War is difficult and painful. How are Ukrainians managing the heavy psychological stress?
Not only Ukrainian frontline soldiers will be in need of psychological support during and after the ongoing war. A national programme focusing on mental health for the home front is currently being developed under the patronage of the president’s wife.
This past summer, the wife of the Ukrainian president, Olena Zelenska, said that, according to the Ministry of Health, at least 60 per cent of Ukrainians need psychological support due to the Russian aggression, noting that the consequences of Russian aggression were discussed at a meeting of the working group of the National Program of Mental Health and Psychosocial Support. According to the first lady, due to the Russian aggression, millions of people became internally displaced and were forced to go abroad: 44 per cent of Ukrainian citizens are separated from their families, and 50 per cent of Ukrainians rate their psychological state as very tense.
Situation on the front
“The situation has developed in such a way that all of us who have stayed, and even our fellow citizens who have left, are participants in the war. Some shoot, others get shot at, others suffer because they shoot at someone, and someone has lost property or faith in humanity. Everyone can have their own trauma, and it is definitely a very stressful situation”, says Volodymyr Mamalyga, a psychologist who served in the Armed Forces of Ukraine and recently retired.
According to Mamalyga, many people have post-traumatic stress disorder, which manifests itself gradually, even a year later. A separate issue is the shocking situation the fighters who return from the frontline find themselves in.
“I myself more than once had to, let’s put it this way, bring the fighters who came from the frontline back down to earth. I had to apply the simplest techniques to explain to a person that he is no longer there, in battle, but here, on peaceful ground. This is necessary because for the most part full-time psychologists are located somewhere in the headquarters, not at the place of permanent deployment in the units … Who is on the front lines, besides the soldiers? These are doctors, cooks, logisticians, signalmen, and chaplains. But I haven’t seen psychologists,” he adds.
Mamalyga recently underwent treatment himself. And this is not his first war. He has combat experience from even before 2014. Now, speaking with another psychologist, Volodymyr Mamalyga has heard that it is necessary to communicate with the soldiers while here, in the areas outside the attack zone.
But Mamalyga disagrees: “A soldier can apply for therapy a month after injury. But I can say from my own experience that in a month I will not need that psychologist. I will either need a psychiatrist to prescribe medication or I will have dealt with it on my own. So, a person needs a psychologist exactly when there is a need. Each war is not like others, and it is necessary to rebuild. Many see death, some see the destruction of their homes. So, we need new methods and approaches to help people.”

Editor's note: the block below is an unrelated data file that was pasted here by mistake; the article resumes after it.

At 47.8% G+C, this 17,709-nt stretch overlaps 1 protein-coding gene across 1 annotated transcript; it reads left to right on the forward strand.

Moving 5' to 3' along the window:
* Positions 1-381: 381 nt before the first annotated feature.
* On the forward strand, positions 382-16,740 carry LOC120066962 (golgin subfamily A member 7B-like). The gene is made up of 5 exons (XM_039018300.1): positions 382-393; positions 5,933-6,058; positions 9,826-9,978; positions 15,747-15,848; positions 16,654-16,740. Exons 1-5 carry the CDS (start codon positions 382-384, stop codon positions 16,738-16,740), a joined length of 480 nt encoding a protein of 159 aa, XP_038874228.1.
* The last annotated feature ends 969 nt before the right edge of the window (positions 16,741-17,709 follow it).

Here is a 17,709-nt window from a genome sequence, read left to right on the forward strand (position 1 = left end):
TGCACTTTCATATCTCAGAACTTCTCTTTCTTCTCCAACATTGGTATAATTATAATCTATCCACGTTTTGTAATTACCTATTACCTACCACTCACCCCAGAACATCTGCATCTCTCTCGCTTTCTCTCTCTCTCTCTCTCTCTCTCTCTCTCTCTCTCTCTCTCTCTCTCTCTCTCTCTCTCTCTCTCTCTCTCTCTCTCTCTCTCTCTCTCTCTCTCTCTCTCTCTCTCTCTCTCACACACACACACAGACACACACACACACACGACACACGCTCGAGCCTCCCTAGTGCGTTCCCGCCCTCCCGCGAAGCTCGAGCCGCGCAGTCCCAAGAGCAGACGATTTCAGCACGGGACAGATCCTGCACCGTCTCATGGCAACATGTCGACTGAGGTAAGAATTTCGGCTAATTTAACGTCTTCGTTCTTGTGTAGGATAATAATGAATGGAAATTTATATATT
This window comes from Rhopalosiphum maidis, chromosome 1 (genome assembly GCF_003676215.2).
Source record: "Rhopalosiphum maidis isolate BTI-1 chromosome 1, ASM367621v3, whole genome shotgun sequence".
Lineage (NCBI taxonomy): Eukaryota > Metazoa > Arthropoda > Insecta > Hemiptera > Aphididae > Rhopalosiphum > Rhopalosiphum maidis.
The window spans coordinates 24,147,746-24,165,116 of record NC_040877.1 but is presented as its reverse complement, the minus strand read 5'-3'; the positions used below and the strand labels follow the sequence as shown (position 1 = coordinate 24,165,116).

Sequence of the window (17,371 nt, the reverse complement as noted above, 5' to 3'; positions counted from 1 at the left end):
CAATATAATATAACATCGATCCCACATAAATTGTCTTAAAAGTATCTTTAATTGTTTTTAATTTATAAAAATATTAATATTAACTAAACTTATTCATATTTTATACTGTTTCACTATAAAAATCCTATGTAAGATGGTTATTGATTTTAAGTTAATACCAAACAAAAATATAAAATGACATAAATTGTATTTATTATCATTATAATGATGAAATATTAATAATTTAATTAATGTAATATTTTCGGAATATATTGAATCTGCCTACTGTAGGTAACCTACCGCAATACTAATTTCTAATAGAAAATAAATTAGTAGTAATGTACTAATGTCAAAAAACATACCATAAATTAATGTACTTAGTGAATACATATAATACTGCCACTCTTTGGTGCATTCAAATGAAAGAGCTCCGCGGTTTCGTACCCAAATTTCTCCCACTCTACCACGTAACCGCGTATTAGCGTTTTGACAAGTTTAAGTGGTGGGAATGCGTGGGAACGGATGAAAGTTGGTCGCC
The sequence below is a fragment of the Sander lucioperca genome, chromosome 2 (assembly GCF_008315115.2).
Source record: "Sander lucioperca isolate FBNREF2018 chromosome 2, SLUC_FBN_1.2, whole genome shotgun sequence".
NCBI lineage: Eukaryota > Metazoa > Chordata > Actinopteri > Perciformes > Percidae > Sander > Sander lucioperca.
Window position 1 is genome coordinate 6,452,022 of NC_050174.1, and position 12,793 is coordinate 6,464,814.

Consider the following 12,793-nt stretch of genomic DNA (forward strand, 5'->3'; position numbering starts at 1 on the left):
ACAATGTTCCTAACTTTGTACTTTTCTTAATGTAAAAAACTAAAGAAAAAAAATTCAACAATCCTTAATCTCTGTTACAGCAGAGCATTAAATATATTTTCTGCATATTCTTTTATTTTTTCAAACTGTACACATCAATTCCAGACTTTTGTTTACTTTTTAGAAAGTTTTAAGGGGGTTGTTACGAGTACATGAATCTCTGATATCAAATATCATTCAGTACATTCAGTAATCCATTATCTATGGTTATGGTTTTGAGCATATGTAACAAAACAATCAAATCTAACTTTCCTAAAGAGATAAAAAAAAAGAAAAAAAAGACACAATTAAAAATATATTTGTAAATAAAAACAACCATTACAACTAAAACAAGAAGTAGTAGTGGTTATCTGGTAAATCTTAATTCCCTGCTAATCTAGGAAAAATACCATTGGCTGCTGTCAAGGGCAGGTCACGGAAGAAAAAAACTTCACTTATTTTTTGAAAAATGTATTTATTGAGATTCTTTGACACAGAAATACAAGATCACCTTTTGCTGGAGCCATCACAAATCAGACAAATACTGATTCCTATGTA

Chaplain Mykhailo Shevchuk says that in the war it is most difficult for him to talk to the defenders, who are going through psychological breakdowns due to the loss of their comrades.
“In the 57th brigade we passed trenches, platoon strongpoints. We discussed various topics. We drank coffee and talked with the soldiers. I went from platoon to platoon like that, from company to company.” Shevchuk adds: “And there was enough work. I brought some religious attributes; some people needed them. Some just wanted to talk. There was a case when his brother-in-arms died in front of a man’s eyes, he took it hard, rebelled against everything around him … It was difficult, but it was necessary to somehow improve his emotional state.”
By February 24th, the priest says, some people were partially used to the war already. Although it did not end on a single day and Father Mykhailo did not lose contact with the front. But after the start of the full-scale invasion, many people were shocked anew. Sirens do not let you become indifferent; they are a constant reminder that the war is near.
“When the war started, I felt shocked, confused”
The secret to Ukraine’s indomitability has been the coming together of its people. Volunteering is very common. The team of the humanitarian center from Cherkasy travels through Cherkasy as part of the SpivDiya project. SpivDiya was created to help displaced people and vulnerable groups. You can call hotlines of your village council or city council and ask them to fill out an application for you or try it yourself if you have internet. SpivDiya is immediately found in a search engine, for example, in Google. And there you write your needs in the form. Then it is forwarded to Cherkasy, where volunteers pack everything and deliver it.